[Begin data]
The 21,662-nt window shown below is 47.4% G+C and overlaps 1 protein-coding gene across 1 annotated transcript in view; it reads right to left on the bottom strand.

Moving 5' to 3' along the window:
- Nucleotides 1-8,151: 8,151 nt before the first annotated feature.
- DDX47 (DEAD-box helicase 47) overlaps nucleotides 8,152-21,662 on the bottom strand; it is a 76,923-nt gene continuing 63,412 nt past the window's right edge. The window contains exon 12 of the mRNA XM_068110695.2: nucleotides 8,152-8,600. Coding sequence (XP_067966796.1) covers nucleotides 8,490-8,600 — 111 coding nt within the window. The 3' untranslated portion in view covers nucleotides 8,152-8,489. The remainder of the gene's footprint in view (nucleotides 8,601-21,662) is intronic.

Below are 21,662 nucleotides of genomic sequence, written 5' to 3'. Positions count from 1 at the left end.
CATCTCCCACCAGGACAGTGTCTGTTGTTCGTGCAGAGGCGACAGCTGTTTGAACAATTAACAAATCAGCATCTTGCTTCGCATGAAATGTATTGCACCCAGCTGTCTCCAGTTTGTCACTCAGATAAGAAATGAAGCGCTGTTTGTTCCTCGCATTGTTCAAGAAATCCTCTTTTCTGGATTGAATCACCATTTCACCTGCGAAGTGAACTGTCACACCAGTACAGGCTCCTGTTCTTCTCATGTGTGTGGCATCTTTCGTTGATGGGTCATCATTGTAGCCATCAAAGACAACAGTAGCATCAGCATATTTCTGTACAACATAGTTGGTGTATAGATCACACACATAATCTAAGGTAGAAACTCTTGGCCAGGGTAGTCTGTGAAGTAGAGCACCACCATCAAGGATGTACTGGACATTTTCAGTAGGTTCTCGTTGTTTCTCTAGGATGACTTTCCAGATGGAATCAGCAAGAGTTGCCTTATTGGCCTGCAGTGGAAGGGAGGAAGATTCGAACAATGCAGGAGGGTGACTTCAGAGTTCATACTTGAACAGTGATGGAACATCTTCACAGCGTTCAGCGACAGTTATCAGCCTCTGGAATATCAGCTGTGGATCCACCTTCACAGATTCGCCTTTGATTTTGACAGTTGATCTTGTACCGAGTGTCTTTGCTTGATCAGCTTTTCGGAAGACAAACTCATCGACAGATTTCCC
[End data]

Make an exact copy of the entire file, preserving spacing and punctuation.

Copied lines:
The 21,662-nt window shown below is 47.4% G+C and overlaps 1 protein-coding gene across 1 annotated transcript in view; it reads right to left on the bottom strand.

Moving 5' to 3' along the window:
- Nucleotides 1-8,151: 8,151 nt before the first annotated feature.
- DDX47 (DEAD-box helicase 47) overlaps nucleotides 8,152-21,662 on the bottom strand; it is a 76,923-nt gene continuing 63,412 nt past the window's right edge. The window contains exon 12 of the mRNA XM_068110695.2: nucleotides 8,152-8,600. Coding sequence (XP_067966796.1) covers nucleotides 8,490-8,600 — 111 coding nt within the window. The 3' untranslated portion in view covers nucleotides 8,152-8,489. The remainder of the gene's footprint in view (nucleotides 8,601-21,662) is intronic.

Below are 21,662 nucleotides of genomic sequence, written 5' to 3'. Positions count from 1 at the left end.
CATCTCCCACCAGGACAGTGTCTGTTGTTCGTGCAGAGGCGACAGCTGTTTGAACAATTAACAAATCAGCATCTTGCTTCGCATGAAATGTATTGCACCCAGCTGTCTCCAGTTTGTCACTCAGATAAGAAATGAAGCGCTGTTTGTTCCTCGCATTGTTCAAGAAATCCTCTTTTCTGGATTGAATCACCATTTCACCTGCGAAGTGAACTGTCACACCAGTACAGGCTCCTGTTCTTCTCATGTGTGTGGCATCTTTCGTTGATGGGTCATCATTGTAGCCATCAAAGACAACAGTAGCATCAGCATATTTCTGTACAACATAGTTGGTGTATAGATCACACACATAATCTAAGGTAGAAACTCTTGGCCAGGGTAGTCTGTGAAGTAGAGCACCACCATCAAGGATGTACTGGACATTTTCAGTAGGTTCTCGTTGTTTCTCTAGGATGACTTTCCAGATGGAATCAGCAAGAGTTGCCTTATTGGCCTGCAGTGGAAGGGAGGAAGATTCGAACAATGCAGGAGGGTGACTTCAGAGTTCATACTTGAACAGTGATGGAACATCTTCACAGCGTTCAGCGACAGTTATCAGCCTCTGGAATATCAGCTGTGGATCCACCTTCACAGATTCGCCTTTGATTTTGACAGTTGATCTTGTACCGAGTGTCTTTGCTTGATCAGCTTTTCGGAAGACAAACTCATCGACAGATTTCCC